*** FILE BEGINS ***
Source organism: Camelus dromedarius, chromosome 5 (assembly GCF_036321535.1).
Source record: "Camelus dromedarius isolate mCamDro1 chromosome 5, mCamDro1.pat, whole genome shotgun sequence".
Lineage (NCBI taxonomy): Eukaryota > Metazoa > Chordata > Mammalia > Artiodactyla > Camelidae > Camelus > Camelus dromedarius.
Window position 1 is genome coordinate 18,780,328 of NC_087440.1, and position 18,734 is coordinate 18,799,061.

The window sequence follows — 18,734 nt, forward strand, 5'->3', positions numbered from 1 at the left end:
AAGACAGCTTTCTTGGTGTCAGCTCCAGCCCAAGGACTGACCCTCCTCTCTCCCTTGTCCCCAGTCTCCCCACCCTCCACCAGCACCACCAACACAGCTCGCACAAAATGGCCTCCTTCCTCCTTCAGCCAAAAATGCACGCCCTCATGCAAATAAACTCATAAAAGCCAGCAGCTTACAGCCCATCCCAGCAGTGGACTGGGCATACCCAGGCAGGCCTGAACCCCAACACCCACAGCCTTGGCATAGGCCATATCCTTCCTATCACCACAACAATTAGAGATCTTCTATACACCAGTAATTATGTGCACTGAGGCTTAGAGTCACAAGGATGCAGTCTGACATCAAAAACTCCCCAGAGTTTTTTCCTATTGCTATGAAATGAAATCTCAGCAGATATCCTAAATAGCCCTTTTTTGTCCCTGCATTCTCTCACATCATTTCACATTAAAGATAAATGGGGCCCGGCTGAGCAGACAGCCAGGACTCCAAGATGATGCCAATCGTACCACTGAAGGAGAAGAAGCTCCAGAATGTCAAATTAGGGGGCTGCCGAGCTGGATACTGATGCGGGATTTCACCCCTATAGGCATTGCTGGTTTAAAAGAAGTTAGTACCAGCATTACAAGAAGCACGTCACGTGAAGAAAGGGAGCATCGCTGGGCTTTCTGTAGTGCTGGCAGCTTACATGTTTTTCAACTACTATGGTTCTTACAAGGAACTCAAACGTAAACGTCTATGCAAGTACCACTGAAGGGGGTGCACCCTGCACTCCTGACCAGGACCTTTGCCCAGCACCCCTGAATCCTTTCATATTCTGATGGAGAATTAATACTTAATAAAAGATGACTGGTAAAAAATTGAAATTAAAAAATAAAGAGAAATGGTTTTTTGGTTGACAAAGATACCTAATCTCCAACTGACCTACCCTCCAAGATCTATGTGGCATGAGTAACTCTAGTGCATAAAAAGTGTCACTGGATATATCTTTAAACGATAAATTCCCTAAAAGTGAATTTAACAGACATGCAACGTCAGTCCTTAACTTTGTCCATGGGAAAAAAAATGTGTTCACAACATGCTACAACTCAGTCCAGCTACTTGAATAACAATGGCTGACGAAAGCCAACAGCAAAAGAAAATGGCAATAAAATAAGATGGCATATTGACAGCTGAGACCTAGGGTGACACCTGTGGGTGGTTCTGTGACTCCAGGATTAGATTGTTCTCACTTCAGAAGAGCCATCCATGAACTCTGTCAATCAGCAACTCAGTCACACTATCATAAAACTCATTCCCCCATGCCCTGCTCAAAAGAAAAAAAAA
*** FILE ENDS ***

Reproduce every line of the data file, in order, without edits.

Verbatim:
Source organism: Camelus dromedarius, chromosome 5 (assembly GCF_036321535.1).
Source record: "Camelus dromedarius isolate mCamDro1 chromosome 5, mCamDro1.pat, whole genome shotgun sequence".
Lineage (NCBI taxonomy): Eukaryota > Metazoa > Chordata > Mammalia > Artiodactyla > Camelidae > Camelus > Camelus dromedarius.
Window position 1 is genome coordinate 18,780,328 of NC_087440.1, and position 18,734 is coordinate 18,799,061.

The window sequence follows — 18,734 nt, forward strand, 5'->3', positions numbered from 1 at the left end:
AAGACAGCTTTCTTGGTGTCAGCTCCAGCCCAAGGACTGACCCTCCTCTCTCCCTTGTCCCCAGTCTCCCCACCCTCCACCAGCACCACCAACACAGCTCGCACAAAATGGCCTCCTTCCTCCTTCAGCCAAAAATGCACGCCCTCATGCAAATAAACTCATAAAAGCCAGCAGCTTACAGCCCATCCCAGCAGTGGACTGGGCATACCCAGGCAGGCCTGAACCCCAACACCCACAGCCTTGGCATAGGCCATATCCTTCCTATCACCACAACAATTAGAGATCTTCTATACACCAGTAATTATGTGCACTGAGGCTTAGAGTCACAAGGATGCAGTCTGACATCAAAAACTCCCCAGAGTTTTTTCCTATTGCTATGAAATGAAATCTCAGCAGATATCCTAAATAGCCCTTTTTTGTCCCTGCATTCTCTCACATCATTTCACATTAAAGATAAATGGGGCCCGGCTGAGCAGACAGCCAGGACTCCAAGATGATGCCAATCGTACCACTGAAGGAGAAGAAGCTCCAGAATGTCAAATTAGGGGGCTGCCGAGCTGGATACTGATGCGGGATTTCACCCCTATAGGCATTGCTGGTTTAAAAGAAGTTAGTACCAGCATTACAAGAAGCACGTCACGTGAAGAAAGGGAGCATCGCTGGGCTTTCTGTAGTGCTGGCAGCTTACATGTTTTTCAACTACTATGGTTCTTACAAGGAACTCAAACGTAAACGTCTATGCAAGTACCACTGAAGGGGGTGCACCCTGCACTCCTGACCAGGACCTTTGCCCAGCACCCCTGAATCCTTTCATATTCTGATGGAGAATTAATACTTAATAAAAGATGACTGGTAAAAAATTGAAATTAAAAAATAAAGAGAAATGGTTTTTTGGTTGACAAAGATACCTAATCTCCAACTGACCTACCCTCCAAGATCTATGTGGCATGAGTAACTCTAGTGCATAAAAAGTGTCACTGGATATATCTTTAAACGATAAATTCCCTAAAAGTGAATTTAACAGACATGCAACGTCAGTCCTTAACTTTGTCCATGGGAAAAAAAATGTGTTCACAACATGCTACAACTCAGTCCAGCTACTTGAATAACAATGGCTGACGAAAGCCAACAGCAAAAGAAAATGGCAATAAAATAAGATGGCATATTGACAGCTGAGACCTAGGGTGACACCTGTGGGTGGTTCTGTGACTCCAGGATTAGATTGTTCTCACTTCAGAAGAGCCATCCATGAACTCTGTCAATCAGCAACTCAGTCACACTATCATAAAACTCATTCCCCCATGCCCTGCTCAAAAGAAAAAAAAA